Unsurprisingly, the bulk of India’s missile forces are located closer to Pakistan than China. We estimate that around ten Agni-III launchers can reach the entire Chinese mainland. Another eight Agni-II launchers could reach central Chinese targets. An estimated two squadrons of Jaguar IS and one squadron of Mirage 2000H fighters, totaling around 51 aircraft, are assessed to be tasked with nuclear missions. These aircraft could most likely reach Tibetan airspace equipped with nuclear gravity bombs. However, it is near certain that they would be identified and tracked by air defenses before proceeding deeper into China from Tibet. The potential early surprise achievable in Tibet-centric missions would no longer be possible for missions elsewhere in China, as Chinese air defenses would be alerted in the additional time necessary for Indian aircraft to transit Tibet.

Figure 2: Map of India’s Nuclear Strike Range

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The Sino-Indian Conventional Balance
We now turn to the effect of conventional forces on this overall strategic balance. Our analysis suggests that India’s defense position is more secure than is sometimes argued.


Indian conventional forces

The Indian Army (IA) divides its ground and air strike forces facing China into Northern, Central and Eastern Commands. The Air Force is organized into Western, Central and Eastern Air Commands. The total available Army strike forces near China’s border areas are assessed to be around 225,000 personnel. This incorporates the roughly 3,000 personnel attached to a T-72 tank brigade stationed in Ladakh and the estimated 1,000 personnel attached to a Brahmos cruise missile regiment in Arunachal Pradesh. For the Army, this total near China’s border areas is divided into about 34,000 troops in the Northern Command; 15,500 troops in the Central Command; and 175,500 troops in the Eastern Command.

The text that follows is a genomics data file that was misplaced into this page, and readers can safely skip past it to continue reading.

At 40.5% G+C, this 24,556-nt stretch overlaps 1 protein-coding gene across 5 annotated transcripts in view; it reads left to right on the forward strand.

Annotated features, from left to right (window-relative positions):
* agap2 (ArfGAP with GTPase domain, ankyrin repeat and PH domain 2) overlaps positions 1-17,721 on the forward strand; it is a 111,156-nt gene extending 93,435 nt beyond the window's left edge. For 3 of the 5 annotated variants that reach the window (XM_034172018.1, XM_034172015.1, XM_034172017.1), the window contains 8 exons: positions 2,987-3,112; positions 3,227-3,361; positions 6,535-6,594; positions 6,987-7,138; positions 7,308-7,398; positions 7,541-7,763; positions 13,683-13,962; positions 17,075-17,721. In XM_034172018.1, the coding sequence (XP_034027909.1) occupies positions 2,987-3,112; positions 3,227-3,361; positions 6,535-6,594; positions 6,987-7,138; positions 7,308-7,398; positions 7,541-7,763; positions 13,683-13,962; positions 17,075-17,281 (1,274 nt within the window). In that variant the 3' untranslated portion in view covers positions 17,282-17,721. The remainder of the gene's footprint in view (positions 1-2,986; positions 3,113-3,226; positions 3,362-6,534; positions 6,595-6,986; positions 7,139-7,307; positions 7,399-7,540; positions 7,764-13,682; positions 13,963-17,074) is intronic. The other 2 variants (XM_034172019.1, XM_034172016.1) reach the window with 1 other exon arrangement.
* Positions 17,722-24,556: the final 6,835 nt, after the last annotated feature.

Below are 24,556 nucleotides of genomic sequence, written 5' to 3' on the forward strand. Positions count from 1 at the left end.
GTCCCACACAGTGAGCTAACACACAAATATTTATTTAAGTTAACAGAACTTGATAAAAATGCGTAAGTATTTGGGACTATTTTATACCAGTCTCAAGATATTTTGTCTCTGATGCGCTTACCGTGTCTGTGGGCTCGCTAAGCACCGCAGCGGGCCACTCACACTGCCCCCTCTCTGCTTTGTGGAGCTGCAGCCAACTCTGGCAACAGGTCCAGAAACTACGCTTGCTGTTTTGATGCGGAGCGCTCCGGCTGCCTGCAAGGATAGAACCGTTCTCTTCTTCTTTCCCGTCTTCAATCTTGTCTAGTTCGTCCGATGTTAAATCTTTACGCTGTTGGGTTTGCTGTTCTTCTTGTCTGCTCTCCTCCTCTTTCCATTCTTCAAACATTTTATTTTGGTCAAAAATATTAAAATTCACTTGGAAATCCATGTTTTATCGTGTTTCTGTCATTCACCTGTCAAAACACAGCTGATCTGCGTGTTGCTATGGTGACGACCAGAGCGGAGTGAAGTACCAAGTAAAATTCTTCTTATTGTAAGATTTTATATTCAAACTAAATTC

The Indian Air Force (IAF) has an estimated 270 fighters and 68 ground attack aircraft across its three China-facing commands. It is also expanding its network of Advanced Landing Grounds (ALGs), which constitute small air bases in forward locations to provide staging grounds and logistics hubs for aircraft strike missions. In the Western Air Command, the IAF possesses around 75 fighters and 34 ground attack aircraft, besides 5 ALGs close to Chinese Tibetan areas. The Central Air Command features around 94 fighters, 34 ground attack aircraft, and one ALG. The Eastern Air Command hosts around 101 fighters and 9 ALGs. Crucially, the IA and IAF forces described above are all permanently close to China’s border, shortening their mobilization time and limiting the prospects of a successful Chinese cross-border advance.


Chinese conventional forces

We estimate a total of 200,00-230,000 Chinese ground forces under the Western Theater Command, and Tibet and Xinjiang Military Districts. However, this apparent numerical near-equivalence with that of Indian regional ground forces is misleading. Even in a war with India, a significant proportion of these forces will be unavailable, reserved either for Russian taskings or for countering insurrection in Xinjiang and Tibet. The majority of forces are located further from the Indian border, posing a striking contrast with the majority of forward-deployed Indian forces with a single China defense mission.